Text: Mariana Lage
One of the best parts of being a scientist in my opinion is to go abroad, meet new researchers and discuss ideas. It is amazing to see what other scientists are doing and how different the institutes are. Last year I had the opportunity to go to Ifremer (Institut français de recherche pour l'exploitation de la mer), in Brest, Brittany, France, and all started with a simple email to Claire Ménesguen introducing myself and asking whether I could visit the institute.
Claire is one of the team leaders of the Ocean Scale Interactions group at the Laboratory for Ocean Physics and Satellite remote sensing (LOPS) together with Jonathan Gula. The main focus of the group is to study ocean dynamics with a particular interest in small horizontal and temporal scales. Once the collaboration was settled and I arrived in Brest, we had several meetings to start planning the structure of the upcoming work. The infrastructure at Ifremer is great, and I met many PhD students and posdocs. As the time and work progressed, we decide to slightly modify our initial plan. Science is highly non-linear, so we had to adapt given the results we obtained with some of the analyses. The good part about that is that I was able to constantly discuss not only with Claire (and Jeff), but also with a lot of people from both Ifremer and LOPS. Because people have different backgrounds, we were able to approach my research topic from many different angles, which led to many nice ideas.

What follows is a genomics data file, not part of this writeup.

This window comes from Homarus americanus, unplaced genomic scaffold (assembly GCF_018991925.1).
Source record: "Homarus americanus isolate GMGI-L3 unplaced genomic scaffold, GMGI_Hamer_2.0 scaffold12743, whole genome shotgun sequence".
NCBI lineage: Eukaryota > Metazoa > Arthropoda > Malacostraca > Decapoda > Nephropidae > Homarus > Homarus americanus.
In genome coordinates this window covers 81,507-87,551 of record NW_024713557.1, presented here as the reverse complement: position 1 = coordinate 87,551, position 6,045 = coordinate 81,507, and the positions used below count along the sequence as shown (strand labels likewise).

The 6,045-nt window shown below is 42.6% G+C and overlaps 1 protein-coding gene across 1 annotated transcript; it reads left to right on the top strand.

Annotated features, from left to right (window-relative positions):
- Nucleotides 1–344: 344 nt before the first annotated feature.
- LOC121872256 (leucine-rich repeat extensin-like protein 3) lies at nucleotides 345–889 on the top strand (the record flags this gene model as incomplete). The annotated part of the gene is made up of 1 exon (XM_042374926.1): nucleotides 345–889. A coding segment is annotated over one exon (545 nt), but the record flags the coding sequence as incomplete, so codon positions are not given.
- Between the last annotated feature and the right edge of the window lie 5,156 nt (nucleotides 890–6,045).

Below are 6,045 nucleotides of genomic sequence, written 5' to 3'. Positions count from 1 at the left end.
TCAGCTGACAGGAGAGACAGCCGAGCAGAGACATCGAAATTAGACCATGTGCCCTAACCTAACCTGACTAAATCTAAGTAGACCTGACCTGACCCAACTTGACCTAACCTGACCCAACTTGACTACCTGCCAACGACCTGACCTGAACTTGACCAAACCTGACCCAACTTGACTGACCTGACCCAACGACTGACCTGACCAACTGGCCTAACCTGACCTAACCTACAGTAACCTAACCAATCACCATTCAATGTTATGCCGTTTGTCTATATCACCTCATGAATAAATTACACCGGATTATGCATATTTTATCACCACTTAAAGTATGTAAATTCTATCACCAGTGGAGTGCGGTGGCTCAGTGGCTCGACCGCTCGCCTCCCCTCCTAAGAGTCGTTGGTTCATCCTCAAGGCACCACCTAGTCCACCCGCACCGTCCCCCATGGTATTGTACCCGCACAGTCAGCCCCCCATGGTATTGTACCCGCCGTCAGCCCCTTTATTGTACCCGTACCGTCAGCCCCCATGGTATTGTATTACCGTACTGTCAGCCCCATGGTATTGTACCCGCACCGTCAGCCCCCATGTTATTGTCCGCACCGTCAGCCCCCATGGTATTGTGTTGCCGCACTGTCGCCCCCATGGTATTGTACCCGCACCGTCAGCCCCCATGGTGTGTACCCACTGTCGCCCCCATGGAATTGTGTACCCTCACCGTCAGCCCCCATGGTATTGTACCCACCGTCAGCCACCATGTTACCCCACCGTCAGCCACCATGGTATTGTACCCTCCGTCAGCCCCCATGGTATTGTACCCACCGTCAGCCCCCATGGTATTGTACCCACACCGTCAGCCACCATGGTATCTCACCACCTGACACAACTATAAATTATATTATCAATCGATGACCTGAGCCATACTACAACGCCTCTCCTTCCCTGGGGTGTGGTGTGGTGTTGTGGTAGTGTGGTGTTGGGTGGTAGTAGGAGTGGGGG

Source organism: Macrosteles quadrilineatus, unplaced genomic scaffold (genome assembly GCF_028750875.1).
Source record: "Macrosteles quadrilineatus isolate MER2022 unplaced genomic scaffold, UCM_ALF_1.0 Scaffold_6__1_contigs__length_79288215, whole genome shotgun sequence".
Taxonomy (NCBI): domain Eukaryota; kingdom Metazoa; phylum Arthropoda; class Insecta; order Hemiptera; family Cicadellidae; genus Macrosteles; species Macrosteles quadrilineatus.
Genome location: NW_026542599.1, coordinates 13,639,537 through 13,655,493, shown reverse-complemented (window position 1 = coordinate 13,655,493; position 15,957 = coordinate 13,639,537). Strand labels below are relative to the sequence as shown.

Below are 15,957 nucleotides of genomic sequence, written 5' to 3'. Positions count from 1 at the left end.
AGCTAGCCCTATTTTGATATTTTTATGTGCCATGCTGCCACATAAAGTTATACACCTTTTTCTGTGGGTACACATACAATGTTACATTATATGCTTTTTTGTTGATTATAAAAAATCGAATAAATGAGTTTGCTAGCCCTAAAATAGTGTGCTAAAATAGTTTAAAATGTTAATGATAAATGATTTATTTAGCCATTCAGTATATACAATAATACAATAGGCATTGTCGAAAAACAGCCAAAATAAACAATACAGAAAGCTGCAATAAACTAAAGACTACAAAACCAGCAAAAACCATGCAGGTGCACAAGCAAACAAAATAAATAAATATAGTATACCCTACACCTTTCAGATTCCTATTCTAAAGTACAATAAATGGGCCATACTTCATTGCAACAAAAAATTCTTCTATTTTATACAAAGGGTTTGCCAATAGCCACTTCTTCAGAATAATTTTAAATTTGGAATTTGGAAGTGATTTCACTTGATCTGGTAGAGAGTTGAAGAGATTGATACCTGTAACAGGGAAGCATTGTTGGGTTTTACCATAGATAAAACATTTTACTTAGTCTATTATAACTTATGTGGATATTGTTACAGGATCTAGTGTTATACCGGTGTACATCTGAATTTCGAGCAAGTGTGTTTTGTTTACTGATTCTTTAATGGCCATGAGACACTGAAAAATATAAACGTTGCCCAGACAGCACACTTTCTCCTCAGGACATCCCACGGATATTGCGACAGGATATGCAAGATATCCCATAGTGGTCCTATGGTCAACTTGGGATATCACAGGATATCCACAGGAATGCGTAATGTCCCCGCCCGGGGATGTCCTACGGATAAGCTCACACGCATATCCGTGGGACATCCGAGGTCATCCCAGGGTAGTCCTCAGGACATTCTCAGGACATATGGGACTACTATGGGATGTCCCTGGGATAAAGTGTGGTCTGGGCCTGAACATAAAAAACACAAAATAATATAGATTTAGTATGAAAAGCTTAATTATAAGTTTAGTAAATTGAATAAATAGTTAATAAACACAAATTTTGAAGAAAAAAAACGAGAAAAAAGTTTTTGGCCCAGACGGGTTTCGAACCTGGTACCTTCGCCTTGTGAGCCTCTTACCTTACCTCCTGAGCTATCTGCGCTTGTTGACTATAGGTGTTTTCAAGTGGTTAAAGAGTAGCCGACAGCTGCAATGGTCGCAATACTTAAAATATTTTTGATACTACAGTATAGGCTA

Apart from work (because it would be a shame not to enjoy Brittany’s landscape), I enjoyed the weekends hiking and traveling to small cities around Brest, and, of course, eating! Brittany is very well-known for crêpes, sea food (oysters!) and caramel, which are musts to try when you are there. Brest is on the west coast of France and the landscape is just stunning! The color of the water, the lighthouses and the shape of the coast make this city quite unique. There is also an Aquarium which is really worth visiting. One curiosity from there is that they have their own language (Breton, or Brezhoneg), although nowadays French is the main language spoken. Another curiosity is that it rains a lot, and the weather can easily change from heavy storm to shining sun in a matter of hours.
After my return, Claire and I are still in close contact and we are already planning the next steps regarding our collaborative research. My time there was really pleasant and fruitful and a second research stay is planned in October 2023. I really recommend sometime abroad for everyone especially because the TRR provides the most difficult thing to get: money. This is a unique opportunity to gather different opinions about one’s research topic and to get people to know you too. I left behind many open doors and I am really excited to continue working with all the people I met!